Kosovo – Tens of thousands of Opposition supporters holding an anti-government protest turned violent on Saturday in Pristina, the capital of Kosovo.
Protesters demanded the nullification of the Bruxelles agreement between Kosovo and Serbia that it about forming the Association/Community of Serb-majority municipalities in Kosovo and the border. They have also demanded that Kosovo withdraws from the border agreement with Montenegro. They also called for Prime minister Isa Mustafa’s removal and early elections.
Gathered protesters marched trough Pristina, stopping in front of the government and Parliament building.
Organizers of the protests, movement Self-determination, Alliance for Future of Kosovo and Initiative for Kosovo planned for the protests to be peaceful, but those plans were abandoned when a group of protesters started throwing Molotov’s cocktails and stones at the government building.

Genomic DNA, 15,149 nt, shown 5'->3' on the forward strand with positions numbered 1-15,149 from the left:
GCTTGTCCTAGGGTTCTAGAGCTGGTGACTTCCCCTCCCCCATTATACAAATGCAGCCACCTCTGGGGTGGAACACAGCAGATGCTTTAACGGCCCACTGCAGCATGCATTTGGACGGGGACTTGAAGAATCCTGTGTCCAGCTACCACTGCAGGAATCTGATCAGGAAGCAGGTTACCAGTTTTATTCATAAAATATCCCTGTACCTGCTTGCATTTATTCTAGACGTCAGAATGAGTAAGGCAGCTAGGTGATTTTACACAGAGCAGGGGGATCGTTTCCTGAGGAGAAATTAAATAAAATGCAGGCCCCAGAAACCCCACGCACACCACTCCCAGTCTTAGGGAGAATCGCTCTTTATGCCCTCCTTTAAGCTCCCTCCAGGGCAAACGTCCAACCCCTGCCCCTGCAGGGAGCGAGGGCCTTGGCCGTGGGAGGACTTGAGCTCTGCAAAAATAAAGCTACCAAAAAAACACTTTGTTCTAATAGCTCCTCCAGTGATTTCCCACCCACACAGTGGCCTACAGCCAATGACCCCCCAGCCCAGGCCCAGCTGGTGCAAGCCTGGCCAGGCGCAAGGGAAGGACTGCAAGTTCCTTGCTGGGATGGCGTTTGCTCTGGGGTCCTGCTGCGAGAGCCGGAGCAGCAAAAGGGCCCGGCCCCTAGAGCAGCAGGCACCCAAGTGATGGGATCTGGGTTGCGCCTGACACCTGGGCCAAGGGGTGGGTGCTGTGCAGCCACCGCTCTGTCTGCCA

Clashes started after the leaders of the opposition called for protesters to disperse.
Al Jazeera Balkans reports that riot police used tear gas and dispersed the protesters in only two minutes.
Balkan Insight writes that BIRN reporters in Pristina recognized several members of Plisat football fan club, known for violence, among the protesters clashing with the police.
Kosovo police latter said that they have arrested 34 protesters on which they have found knives, Molotovs cocktails and masks. They also said that two citizens and journalist have been injured, along with the 34 police officers.
These protests are a continuation of a long political struggle in Kosovo between government and opposition. The central point of struggle is an agreement with Serbia concerning the Association/Community of Serb-majority municipalities in Kosovo.
In November last year, Kosovo Constitutional Court suspended the Agreement, while it determines does it violate the Constitution.
The goal of the talks between Kosovo and Serbia, supported by the European Union, is to ease the tensions between two sides, since Kosovo declared independence in 2008.
— Muhamet Hajrullahu (@MetiHajrullahu) January 9, 2016